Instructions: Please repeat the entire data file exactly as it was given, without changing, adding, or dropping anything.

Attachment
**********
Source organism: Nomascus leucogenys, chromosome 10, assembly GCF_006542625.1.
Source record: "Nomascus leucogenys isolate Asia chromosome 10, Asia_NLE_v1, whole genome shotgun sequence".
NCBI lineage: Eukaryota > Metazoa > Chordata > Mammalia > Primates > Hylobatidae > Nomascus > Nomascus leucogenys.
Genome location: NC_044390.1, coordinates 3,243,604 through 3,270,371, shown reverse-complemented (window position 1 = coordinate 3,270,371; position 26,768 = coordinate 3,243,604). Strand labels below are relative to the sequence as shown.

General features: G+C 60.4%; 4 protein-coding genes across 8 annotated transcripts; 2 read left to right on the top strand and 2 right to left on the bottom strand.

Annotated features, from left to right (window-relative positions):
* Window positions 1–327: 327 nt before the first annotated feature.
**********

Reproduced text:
Source organism: Nomascus leucogenys, chromosome 10, assembly GCF_006542625.1.
Source record: "Nomascus leucogenys isolate Asia chromosome 10, Asia_NLE_v1, whole genome shotgun sequence".
NCBI lineage: Eukaryota > Metazoa > Chordata > Mammalia > Primates > Hylobatidae > Nomascus > Nomascus leucogenys.
Genome location: NC_044390.1, coordinates 3,243,604 through 3,270,371, shown reverse-complemented (window position 1 = coordinate 3,270,371; position 26,768 = coordinate 3,243,604). Strand labels below are relative to the sequence as shown.

General features: G+C 60.4%; 4 protein-coding genes across 8 annotated transcripts; 2 read left to right on the top strand and 2 right to left on the bottom strand.

Annotated features, from left to right (window-relative positions):
* Window positions 1–327: 327 nt before the first annotated feature.